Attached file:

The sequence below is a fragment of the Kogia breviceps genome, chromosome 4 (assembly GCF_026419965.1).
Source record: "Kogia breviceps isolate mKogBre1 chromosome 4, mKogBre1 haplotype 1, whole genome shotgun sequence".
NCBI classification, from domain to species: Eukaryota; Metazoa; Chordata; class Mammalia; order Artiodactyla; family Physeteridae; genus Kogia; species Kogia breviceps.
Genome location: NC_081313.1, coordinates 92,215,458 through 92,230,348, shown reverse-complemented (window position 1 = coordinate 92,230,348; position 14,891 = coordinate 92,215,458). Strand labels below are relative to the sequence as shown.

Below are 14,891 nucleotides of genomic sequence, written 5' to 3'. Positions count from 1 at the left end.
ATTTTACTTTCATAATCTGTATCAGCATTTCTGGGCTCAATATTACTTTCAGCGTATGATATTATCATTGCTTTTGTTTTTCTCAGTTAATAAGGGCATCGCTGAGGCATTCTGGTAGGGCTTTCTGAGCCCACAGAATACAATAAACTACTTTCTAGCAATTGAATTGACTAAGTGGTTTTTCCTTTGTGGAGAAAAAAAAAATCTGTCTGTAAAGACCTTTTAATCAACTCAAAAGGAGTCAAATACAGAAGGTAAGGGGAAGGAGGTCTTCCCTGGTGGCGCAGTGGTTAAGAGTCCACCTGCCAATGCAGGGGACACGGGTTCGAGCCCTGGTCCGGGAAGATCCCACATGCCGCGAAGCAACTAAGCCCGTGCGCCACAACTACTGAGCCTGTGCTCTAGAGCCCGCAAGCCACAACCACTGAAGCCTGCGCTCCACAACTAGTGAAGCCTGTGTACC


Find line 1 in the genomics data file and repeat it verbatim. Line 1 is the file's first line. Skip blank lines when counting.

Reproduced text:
The sequence below is a fragment of the Kogia breviceps genome, chromosome 4 (assembly GCF_026419965.1).